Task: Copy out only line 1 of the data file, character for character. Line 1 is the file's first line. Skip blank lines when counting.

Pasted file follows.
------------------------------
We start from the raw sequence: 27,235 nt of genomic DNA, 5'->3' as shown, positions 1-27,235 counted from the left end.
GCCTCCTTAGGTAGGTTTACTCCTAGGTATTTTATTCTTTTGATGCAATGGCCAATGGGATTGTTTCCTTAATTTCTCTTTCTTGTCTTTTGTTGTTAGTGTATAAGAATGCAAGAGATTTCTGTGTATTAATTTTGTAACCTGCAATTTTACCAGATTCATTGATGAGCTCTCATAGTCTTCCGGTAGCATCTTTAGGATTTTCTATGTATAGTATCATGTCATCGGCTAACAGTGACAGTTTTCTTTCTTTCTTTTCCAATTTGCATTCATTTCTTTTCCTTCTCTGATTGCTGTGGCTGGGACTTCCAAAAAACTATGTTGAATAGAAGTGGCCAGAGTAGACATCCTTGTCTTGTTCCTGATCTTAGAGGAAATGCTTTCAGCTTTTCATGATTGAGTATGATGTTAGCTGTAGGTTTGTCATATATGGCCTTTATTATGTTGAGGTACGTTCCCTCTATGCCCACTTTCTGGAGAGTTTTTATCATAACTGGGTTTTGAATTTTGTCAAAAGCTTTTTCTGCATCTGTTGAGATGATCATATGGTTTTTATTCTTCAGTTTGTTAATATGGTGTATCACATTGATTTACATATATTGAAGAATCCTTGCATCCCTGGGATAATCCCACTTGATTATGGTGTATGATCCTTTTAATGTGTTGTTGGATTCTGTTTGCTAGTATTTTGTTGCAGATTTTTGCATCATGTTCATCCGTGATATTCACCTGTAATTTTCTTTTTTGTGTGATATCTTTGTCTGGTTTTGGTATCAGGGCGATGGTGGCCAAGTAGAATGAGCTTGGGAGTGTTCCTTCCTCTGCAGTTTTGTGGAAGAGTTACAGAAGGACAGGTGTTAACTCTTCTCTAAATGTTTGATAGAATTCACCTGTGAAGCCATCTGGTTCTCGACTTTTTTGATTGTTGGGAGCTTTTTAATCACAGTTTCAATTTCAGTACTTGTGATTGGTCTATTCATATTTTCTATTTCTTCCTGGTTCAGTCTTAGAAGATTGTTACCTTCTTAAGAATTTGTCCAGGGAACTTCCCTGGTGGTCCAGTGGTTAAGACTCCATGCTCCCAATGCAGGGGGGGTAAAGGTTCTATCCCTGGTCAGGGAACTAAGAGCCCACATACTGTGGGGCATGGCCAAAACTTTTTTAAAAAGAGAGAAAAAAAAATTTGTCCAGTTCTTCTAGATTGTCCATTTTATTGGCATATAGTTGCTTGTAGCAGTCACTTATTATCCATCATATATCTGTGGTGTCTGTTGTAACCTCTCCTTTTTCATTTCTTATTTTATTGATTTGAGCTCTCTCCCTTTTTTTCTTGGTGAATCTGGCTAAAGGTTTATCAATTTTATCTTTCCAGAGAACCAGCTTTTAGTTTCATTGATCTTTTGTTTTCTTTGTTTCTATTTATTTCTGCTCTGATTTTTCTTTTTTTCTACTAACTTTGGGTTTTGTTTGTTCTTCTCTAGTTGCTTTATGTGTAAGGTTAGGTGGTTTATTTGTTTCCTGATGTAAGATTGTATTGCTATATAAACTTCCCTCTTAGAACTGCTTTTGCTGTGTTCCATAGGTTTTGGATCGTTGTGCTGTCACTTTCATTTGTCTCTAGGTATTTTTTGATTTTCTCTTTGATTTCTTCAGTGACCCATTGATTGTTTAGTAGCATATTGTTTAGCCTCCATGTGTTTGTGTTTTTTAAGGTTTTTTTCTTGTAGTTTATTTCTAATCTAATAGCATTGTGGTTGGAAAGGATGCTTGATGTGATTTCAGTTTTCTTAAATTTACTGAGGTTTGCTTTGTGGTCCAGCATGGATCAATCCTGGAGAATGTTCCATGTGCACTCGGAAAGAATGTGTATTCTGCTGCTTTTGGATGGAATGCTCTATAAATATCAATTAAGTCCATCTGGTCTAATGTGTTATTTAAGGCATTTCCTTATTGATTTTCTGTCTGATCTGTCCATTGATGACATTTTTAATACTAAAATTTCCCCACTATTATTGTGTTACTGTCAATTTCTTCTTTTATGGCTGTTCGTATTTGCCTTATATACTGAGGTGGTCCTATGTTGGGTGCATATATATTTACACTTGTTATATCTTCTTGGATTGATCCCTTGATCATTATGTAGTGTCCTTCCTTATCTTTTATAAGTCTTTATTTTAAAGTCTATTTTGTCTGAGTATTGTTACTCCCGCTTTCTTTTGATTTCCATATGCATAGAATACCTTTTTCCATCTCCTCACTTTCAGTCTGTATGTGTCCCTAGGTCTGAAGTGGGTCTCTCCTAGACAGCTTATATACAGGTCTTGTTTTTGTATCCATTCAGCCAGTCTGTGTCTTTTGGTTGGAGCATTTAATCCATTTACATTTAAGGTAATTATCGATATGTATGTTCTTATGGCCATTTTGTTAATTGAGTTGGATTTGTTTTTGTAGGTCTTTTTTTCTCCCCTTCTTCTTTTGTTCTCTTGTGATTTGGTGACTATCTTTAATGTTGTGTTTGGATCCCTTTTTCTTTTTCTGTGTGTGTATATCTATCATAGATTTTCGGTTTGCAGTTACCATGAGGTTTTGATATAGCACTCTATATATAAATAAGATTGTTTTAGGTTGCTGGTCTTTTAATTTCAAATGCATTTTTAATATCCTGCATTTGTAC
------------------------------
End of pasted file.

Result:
We start from the raw sequence: 27,235 nt of genomic DNA, 5'->3' as shown, positions 1-27,235 counted from the left end.